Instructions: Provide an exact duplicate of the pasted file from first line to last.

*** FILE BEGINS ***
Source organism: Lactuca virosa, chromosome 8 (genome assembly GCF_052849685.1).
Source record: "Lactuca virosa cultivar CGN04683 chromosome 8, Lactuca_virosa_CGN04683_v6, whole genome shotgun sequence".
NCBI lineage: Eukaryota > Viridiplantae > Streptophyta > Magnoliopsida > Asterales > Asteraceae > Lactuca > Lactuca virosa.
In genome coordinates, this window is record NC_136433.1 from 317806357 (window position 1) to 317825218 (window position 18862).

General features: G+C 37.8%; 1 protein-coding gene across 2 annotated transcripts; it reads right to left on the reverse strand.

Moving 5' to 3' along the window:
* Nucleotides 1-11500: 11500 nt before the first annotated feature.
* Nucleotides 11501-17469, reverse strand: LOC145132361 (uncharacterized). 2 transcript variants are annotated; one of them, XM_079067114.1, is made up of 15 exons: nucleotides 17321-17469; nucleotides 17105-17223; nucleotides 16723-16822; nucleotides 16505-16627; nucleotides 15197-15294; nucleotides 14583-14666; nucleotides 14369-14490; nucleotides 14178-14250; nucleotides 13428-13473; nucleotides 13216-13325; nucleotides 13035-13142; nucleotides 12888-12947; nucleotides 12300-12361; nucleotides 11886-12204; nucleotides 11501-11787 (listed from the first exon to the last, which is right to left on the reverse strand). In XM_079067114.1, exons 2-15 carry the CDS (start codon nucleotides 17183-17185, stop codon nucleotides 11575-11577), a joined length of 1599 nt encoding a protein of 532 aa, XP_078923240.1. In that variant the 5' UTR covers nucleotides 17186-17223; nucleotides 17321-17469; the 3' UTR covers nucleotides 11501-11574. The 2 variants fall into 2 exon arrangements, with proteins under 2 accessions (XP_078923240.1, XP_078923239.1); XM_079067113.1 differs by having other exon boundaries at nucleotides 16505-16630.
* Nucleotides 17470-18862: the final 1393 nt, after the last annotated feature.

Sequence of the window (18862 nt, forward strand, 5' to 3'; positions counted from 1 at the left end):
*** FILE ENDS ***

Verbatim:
Source organism: Lactuca virosa, chromosome 8 (genome assembly GCF_052849685.1).
Source record: "Lactuca virosa cultivar CGN04683 chromosome 8, Lactuca_virosa_CGN04683_v6, whole genome shotgun sequence".
NCBI lineage: Eukaryota > Viridiplantae > Streptophyta > Magnoliopsida > Asterales > Asteraceae > Lactuca > Lactuca virosa.
In genome coordinates, this window is record NC_136433.1 from 317806357 (window position 1) to 317825218 (window position 18862).

General features: G+C 37.8%; 1 protein-coding gene across 2 annotated transcripts; it reads right to left on the reverse strand.

Moving 5' to 3' along the window:
* Nucleotides 1-11500: 11500 nt before the first annotated feature.
* Nucleotides 11501-17469, reverse strand: LOC145132361 (uncharacterized). 2 transcript variants are annotated; one of them, XM_079067114.1, is made up of 15 exons: nucleotides 17321-17469; nucleotides 17105-17223; nucleotides 16723-16822; nucleotides 16505-16627; nucleotides 15197-15294; nucleotides 14583-14666; nucleotides 14369-14490; nucleotides 14178-14250; nucleotides 13428-13473; nucleotides 13216-13325; nucleotides 13035-13142; nucleotides 12888-12947; nucleotides 12300-12361; nucleotides 11886-12204; nucleotides 11501-11787 (listed from the first exon to the last, which is right to left on the reverse strand). In XM_079067114.1, exons 2-15 carry the CDS (start codon nucleotides 17183-17185, stop codon nucleotides 11575-11577), a joined length of 1599 nt encoding a protein of 532 aa, XP_078923240.1. In that variant the 5' UTR covers nucleotides 17186-17223; nucleotides 17321-17469; the 3' UTR covers nucleotides 11501-11574. The 2 variants fall into 2 exon arrangements, with proteins under 2 accessions (XP_078923240.1, XP_078923239.1); XM_079067113.1 differs by having other exon boundaries at nucleotides 16505-16630.
* Nucleotides 17470-18862: the final 1393 nt, after the last annotated feature.

Sequence of the window (18862 nt, forward strand, 5' to 3'; positions counted from 1 at the left end):